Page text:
CfP: Konzeptualisierungen kleiner (europäischer) und nicht-westlicher Kulturen
Conceptualising Small (European) and Non-Western Cultures
Canonical Concepts, Structural Asymmetries and Promising Routes for Comparison
October 10th and 11th 2019, Technical University Dresden
To deal with phenomena from small cultures with a different language, history, literary tradition and social structure, seems to be the field for specialists or even nerds, who deal with ‘exotic subjects’ or luxuries. Research, which focusses on hegemonic countries or on ‘World languages’, on canonical texts or on widespread discourses and structures is often perceived as more relevant and more important. Thus, hegemonic discourses, which are often affected by eurocentrism, methodological nationalism (Wimmer/Glick Schiller 2002) or the monolingual paradigm (Yildiz 2012), are constantly reproduced. As a result, phenomena, which share more than one linguistic and cultural context, are often described merely as borderline cases. Contributions from small and non-western cultures are received as “case studies”, which seem to have no impact on theoretical concepts. At the same time, it is a special challenge for researchers to focus on theory, when they deal with cultures and languages, which are hardly explored and analysed to a sufficient degree.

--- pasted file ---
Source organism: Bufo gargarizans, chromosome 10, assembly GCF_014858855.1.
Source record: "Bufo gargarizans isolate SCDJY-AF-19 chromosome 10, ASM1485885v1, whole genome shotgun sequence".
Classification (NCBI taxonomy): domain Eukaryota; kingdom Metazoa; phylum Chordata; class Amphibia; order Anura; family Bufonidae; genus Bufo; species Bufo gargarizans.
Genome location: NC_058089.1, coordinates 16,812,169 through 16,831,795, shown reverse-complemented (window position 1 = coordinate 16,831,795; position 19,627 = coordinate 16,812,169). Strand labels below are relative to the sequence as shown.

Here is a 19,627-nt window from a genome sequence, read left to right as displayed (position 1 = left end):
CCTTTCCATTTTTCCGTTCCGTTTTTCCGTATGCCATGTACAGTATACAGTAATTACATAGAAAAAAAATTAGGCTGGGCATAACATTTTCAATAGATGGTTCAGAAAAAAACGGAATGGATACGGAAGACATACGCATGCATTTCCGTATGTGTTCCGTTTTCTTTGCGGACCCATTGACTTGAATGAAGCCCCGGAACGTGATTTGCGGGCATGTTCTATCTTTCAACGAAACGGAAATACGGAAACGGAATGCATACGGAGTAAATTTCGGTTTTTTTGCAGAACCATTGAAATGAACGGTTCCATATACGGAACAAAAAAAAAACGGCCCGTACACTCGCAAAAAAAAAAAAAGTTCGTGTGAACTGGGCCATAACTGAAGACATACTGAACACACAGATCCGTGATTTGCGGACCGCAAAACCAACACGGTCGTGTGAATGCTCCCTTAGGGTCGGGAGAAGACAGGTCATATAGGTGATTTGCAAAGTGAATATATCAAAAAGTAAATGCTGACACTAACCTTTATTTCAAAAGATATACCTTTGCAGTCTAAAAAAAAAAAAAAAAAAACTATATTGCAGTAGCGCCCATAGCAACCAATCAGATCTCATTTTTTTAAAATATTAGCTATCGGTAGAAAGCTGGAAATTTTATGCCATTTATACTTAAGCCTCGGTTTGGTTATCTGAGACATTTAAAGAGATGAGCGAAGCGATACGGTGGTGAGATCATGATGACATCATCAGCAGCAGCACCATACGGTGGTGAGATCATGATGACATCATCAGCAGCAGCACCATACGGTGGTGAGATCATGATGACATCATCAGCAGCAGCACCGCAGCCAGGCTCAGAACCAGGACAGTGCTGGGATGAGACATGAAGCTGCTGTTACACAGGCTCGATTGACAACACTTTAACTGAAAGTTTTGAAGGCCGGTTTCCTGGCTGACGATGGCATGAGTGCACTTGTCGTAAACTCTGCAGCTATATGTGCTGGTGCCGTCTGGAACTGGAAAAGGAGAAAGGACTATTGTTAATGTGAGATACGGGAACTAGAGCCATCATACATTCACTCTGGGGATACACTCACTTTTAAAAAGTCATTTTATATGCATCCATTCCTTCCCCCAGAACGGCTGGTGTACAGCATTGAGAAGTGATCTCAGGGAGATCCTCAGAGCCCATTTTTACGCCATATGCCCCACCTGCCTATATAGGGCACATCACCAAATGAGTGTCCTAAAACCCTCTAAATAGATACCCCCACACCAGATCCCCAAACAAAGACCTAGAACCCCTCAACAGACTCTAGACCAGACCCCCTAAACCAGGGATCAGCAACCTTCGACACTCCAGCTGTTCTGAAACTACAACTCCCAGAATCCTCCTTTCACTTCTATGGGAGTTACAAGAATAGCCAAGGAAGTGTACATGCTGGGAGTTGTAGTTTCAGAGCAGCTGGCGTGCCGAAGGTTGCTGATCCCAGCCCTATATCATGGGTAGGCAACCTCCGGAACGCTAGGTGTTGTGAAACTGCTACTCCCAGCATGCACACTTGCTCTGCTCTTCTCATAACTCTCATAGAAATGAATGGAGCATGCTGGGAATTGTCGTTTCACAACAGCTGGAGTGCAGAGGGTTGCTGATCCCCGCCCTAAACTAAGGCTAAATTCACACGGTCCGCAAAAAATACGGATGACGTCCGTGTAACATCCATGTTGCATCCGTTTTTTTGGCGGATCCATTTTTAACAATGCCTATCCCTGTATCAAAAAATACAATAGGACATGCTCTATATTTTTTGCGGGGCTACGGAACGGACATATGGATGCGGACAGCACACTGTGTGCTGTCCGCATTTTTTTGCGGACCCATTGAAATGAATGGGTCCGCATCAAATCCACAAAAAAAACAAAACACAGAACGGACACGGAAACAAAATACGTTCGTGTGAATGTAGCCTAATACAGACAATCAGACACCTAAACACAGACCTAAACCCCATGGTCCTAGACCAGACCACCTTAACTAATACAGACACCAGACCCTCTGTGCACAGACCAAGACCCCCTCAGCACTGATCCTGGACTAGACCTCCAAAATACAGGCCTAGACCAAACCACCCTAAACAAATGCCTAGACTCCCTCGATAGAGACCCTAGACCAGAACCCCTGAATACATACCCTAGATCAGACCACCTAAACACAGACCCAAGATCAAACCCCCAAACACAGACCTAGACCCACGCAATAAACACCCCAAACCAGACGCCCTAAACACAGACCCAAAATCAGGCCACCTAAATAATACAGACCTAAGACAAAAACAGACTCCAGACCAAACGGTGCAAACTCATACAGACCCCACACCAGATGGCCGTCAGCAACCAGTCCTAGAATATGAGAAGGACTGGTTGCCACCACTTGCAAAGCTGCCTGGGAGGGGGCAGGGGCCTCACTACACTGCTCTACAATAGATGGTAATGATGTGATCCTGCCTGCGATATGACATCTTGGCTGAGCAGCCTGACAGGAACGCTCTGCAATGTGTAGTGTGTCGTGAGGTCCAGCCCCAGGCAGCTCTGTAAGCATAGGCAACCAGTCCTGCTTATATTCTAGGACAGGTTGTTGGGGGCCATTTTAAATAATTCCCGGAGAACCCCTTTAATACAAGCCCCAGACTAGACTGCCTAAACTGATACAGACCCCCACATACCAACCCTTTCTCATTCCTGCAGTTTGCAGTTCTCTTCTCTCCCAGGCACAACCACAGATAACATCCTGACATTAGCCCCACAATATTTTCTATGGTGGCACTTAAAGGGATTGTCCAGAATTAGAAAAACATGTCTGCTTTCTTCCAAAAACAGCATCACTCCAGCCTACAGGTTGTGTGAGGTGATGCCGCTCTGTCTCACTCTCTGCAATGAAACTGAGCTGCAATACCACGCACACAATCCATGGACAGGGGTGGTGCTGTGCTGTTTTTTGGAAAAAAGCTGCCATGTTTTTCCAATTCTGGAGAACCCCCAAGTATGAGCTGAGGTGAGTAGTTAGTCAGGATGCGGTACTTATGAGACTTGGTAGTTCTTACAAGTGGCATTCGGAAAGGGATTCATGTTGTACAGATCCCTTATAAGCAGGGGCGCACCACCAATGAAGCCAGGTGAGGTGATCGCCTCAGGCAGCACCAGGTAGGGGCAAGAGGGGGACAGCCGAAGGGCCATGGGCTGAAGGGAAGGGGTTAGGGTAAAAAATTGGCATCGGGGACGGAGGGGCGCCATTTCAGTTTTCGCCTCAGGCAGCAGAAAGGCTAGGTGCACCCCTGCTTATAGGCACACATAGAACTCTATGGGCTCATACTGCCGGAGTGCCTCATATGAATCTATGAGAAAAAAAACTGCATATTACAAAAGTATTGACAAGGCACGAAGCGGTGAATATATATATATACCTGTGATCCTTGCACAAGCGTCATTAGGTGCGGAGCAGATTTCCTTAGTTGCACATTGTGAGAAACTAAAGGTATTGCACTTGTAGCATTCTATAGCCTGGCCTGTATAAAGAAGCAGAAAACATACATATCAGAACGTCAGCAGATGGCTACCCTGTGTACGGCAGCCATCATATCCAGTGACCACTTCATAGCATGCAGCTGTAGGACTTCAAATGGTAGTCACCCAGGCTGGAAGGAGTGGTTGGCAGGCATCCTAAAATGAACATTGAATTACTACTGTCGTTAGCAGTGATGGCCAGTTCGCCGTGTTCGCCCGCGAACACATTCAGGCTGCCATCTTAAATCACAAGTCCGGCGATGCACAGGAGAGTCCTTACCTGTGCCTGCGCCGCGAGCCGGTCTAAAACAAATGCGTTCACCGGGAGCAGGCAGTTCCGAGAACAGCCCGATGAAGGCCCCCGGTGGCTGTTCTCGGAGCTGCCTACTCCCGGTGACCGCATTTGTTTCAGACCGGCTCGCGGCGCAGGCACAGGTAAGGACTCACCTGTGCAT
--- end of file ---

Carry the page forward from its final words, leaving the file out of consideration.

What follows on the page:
However, a big part of the (world’s) society lives in a multilingual, cross-cultural world. As FUEN (2018) states: “There are more than 400 European minorities in Europe. One in seven Europeans is part of an autochthonous minority or speaks a regional or minority language.” According to different estimates 5.000 to 7.000 languages are spoken worldwide, compared to this the six UN languages seem to be quite marginal. In view of this reality, research on smaller european and non-western cultures as well as on translingual and cross-cultural phenomena, can no longer be regarded as a moral plea or a political demand. It is a challenge, which should be met in an international and interdisciplinary debate. The conference therefore invites scholars from all disciplines, to think and talk about the relationship between canonical concepts and non-western or smaller european cultures and to reflect on structural asymmetries, reciprocity and promising routes for comparison.